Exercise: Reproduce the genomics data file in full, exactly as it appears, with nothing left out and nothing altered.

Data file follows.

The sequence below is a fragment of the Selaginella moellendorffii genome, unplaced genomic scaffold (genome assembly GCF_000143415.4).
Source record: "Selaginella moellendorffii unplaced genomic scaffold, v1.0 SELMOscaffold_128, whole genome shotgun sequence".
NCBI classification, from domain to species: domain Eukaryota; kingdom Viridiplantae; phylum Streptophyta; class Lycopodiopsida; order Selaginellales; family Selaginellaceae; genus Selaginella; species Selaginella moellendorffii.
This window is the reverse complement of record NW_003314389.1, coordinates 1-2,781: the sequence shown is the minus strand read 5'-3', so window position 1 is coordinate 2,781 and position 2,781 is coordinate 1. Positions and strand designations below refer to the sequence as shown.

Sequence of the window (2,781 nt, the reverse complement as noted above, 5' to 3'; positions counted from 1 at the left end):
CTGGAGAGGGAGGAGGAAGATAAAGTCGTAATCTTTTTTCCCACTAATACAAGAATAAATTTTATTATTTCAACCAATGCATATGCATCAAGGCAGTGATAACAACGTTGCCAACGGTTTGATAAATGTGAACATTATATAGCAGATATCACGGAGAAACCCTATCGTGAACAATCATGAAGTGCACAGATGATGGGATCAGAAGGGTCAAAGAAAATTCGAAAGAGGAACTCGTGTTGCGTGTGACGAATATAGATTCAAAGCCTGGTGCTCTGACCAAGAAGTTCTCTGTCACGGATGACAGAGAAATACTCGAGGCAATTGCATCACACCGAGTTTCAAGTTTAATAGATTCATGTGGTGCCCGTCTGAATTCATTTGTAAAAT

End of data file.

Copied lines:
The sequence below is a fragment of the Selaginella moellendorffii genome, unplaced genomic scaffold (genome assembly GCF_000143415.4).
Source record: "Selaginella moellendorffii unplaced genomic scaffold, v1.0 SELMOscaffold_128, whole genome shotgun sequence".
NCBI classification, from domain to species: domain Eukaryota; kingdom Viridiplantae; phylum Streptophyta; class Lycopodiopsida; order Selaginellales; family Selaginellaceae; genus Selaginella; species Selaginella moellendorffii.
This window is the reverse complement of record NW_003314389.1, coordinates 1-2,781: the sequence shown is the minus strand read 5'-3', so window position 1 is coordinate 2,781 and position 2,781 is coordinate 1. Positions and strand designations below refer to the sequence as shown.

Sequence of the window (2,781 nt, the reverse complement as noted above, 5' to 3'; positions counted from 1 at the left end):
CTGGAGAGGGAGGAGGAAGATAAAGTCGTAATCTTTTTTCCCACTAATACAAGAATAAATTTTATTATTTCAACCAATGCATATGCATCAAGGCAGTGATAACAACGTTGCCAACGGTTTGATAAATGTGAACATTATATAGCAGATATCACGGAGAAACCCTATCGTGAACAATCATGAAGTGCACAGATGATGGGATCAGAAGGGTCAAAGAAAATTCGAAAGAGGAACTCGTGTTGCGTGTGACGAATATAGATTCAAAGCCTGGTGCTCTGACCAAGAAGTTCTCTGTCACGGATGACAGAGAAATACTCGAGGCAATTGCATCACACCGAGTTTCAAGTTTAATAGATTCATGTGGTGCCCGTCTGAATTCATTTGTAAAAT